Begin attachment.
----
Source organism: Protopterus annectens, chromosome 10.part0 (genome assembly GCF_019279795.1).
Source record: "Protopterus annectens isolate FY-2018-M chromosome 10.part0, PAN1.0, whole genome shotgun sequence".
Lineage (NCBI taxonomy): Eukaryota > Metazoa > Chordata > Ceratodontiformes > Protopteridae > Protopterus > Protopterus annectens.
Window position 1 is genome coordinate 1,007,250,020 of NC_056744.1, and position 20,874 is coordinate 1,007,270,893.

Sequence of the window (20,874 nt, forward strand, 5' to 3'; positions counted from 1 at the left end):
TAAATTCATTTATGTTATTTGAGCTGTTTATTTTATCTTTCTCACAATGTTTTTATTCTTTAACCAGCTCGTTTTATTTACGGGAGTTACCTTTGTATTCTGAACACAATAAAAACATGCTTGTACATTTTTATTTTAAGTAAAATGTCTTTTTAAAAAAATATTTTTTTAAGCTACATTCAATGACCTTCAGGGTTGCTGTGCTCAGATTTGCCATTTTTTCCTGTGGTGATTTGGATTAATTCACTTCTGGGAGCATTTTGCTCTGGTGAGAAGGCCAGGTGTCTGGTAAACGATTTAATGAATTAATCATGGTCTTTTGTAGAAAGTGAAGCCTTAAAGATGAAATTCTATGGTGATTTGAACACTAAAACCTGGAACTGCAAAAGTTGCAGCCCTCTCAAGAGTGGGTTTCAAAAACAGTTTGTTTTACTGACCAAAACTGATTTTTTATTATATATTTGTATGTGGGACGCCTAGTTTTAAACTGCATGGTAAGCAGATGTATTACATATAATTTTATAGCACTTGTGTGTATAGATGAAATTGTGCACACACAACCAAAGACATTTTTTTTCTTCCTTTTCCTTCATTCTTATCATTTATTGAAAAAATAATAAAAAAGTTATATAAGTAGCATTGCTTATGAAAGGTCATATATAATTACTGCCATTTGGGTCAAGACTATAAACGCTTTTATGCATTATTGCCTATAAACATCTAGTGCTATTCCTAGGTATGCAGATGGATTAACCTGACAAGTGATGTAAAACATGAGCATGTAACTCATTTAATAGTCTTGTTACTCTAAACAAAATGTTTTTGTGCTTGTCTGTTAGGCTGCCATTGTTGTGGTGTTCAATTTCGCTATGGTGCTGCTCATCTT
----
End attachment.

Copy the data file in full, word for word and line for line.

Source organism: Protopterus annectens, chromosome 10.part0 (genome assembly GCF_019279795.1).
Source record: "Protopterus annectens isolate FY-2018-M chromosome 10.part0, PAN1.0, whole genome shotgun sequence".
Lineage (NCBI taxonomy): Eukaryota > Metazoa > Chordata > Ceratodontiformes > Protopteridae > Protopterus > Protopterus annectens.
Window position 1 is genome coordinate 1,007,250,020 of NC_056744.1, and position 20,874 is coordinate 1,007,270,893.

Sequence of the window (20,874 nt, forward strand, 5' to 3'; positions counted from 1 at the left end):
TAAATTCATTTATGTTATTTGAGCTGTTTATTTTATCTTTCTCACAATGTTTTTATTCTTTAACCAGCTCGTTTTATTTACGGGAGTTACCTTTGTATTCTGAACACAATAAAAACATGCTTGTACATTTTTATTTTAAGTAAAATGTCTTTTTAAAAAAATATTTTTTTAAGCTACATTCAATGACCTTCAGGGTTGCTGTGCTCAGATTTGCCATTTTTTCCTGTGGTGATTTGGATTAATTCACTTCTGGGAGCATTTTGCTCTGGTGAGAAGGCCAGGTGTCTGGTAAACGATTTAATGAATTAATCATGGTCTTTTGTAGAAAGTGAAGCCTTAAAGATGAAATTCTATGGTGATTTGAACACTAAAACCTGGAACTGCAAAAGTTGCAGCCCTCTCAAGAGTGGGTTTCAAAAACAGTTTGTTTTACTGACCAAAACTGATTTTTTATTATATATTTGTATGTGGGACGCCTAGTTTTAAACTGCATGGTAAGCAGATGTATTACATATAATTTTATAGCACTTGTGTGTATAGATGAAATTGTGCACACACAACCAAAGACATTTTTTTTCTTCCTTTTCCTTCATTCTTATCATTTATTGAAAAAATAATAAAAAAGTTATATAAGTAGCATTGCTTATGAAAGGTCATATATAATTACTGCCATTTGGGTCAAGACTATAAACGCTTTTATGCATTATTGCCTATAAACATCTAGTGCTATTCCTAGGTATGCAGATGGATTAACCTGACAAGTGATGTAAAACATGAGCATGTAACTCATTTAATAGTCTTGTTACTCTAAACAAAATGTTTTTGTGCTTGTCTGTTAGGCTGCCATTGTTGTGGTGTTCAATTTCGCTATGGTGCTGCTCATCTT